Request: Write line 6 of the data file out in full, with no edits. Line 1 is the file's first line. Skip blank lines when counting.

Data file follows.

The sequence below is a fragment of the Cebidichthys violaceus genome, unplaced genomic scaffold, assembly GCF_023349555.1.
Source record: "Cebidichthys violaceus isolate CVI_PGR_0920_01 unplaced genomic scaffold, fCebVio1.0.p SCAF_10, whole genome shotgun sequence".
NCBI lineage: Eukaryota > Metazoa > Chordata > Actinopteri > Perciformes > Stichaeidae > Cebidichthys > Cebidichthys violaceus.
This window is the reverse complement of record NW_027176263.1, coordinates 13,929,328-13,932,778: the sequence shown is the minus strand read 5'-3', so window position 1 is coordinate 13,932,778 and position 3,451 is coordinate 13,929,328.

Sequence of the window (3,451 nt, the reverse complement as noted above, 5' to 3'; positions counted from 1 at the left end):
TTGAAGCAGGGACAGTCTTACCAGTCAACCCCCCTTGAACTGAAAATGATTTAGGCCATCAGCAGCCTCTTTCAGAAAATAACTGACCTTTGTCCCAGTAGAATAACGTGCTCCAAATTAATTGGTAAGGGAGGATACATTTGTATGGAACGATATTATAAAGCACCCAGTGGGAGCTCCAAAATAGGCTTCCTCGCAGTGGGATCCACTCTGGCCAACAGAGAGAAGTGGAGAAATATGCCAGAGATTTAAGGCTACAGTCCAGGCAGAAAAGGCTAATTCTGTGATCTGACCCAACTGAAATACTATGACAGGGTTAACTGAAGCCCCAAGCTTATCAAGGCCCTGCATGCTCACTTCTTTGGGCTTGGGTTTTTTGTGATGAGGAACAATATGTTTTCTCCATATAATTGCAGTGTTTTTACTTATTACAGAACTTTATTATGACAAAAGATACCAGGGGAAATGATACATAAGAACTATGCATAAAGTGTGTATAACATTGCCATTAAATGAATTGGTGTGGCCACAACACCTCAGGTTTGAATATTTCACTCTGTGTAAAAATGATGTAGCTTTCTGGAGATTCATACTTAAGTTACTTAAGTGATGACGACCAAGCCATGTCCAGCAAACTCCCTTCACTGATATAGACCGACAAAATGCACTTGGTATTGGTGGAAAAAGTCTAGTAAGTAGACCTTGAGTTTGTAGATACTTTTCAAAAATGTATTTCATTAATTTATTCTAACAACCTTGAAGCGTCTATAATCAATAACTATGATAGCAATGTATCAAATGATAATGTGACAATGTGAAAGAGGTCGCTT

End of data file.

TTGAAGCAGGGACAGTCTTACCAGTCAACCCCCCTTGAACTGAAAATGATTTAGGCCATCAGCAGCCTCTTTCAGAAAATAACTGACCTTTGTCCCAGTAGAATAACGTGCTCCAAATTAATTGGTAAGGGAGGATACATTTGTATGGAACGATATTATAAAGCACCCAGTGGGAGCTCCAAAATAGGCTTCCTCGCAGTGGGATCCACTCTGGCCAACAGAGAGAAGTGGAGAAATATGCCAGAGATTTAAGGCTACAGTCCAGGCAGAAAAGGCTAATTCTGTGATCTGACCCAACTGAAATACTATGACAGGGTTAACTGAAGCCCCAAGCTTATCAAGGCCCTGCATGCTCACTTCTTTGGGCTTGGGTTTTTTGTGATGAGGAACAATATGTTTTCTCCATATAATTGCAGTGTTTTTACTTATTACAGAACTTTATTATGACAAAAGATACCAGGGGAAATGATACATAAGAACTATGCATAAAGTGTGTATAACATTGCCATTAAATGAATTGGTGTGGCCACAACACCTCAGGTTTGAATATTTCACTCTGTGTAAAAATGATGTAGCTTTCTGGAGATTCATACTTAAGTTACTTAAGTGATGACGACCAAGCCATGTCCAGCAAACTCCCTTCACTGATATAGACCGACAAAATGCACTTGGTATTGGTGGAAAAAGTCTAGTAAGTAGACCTTGAGTTTGTAGATACTTTTCAAAAATGTATTTCATTAATTTATTCTAACAACCTTGAAGCGTCTATAATCAATAACTATGATAGCAATGTATCAAATGATAATGTGACAATGTGAAAGAGGTCGCTT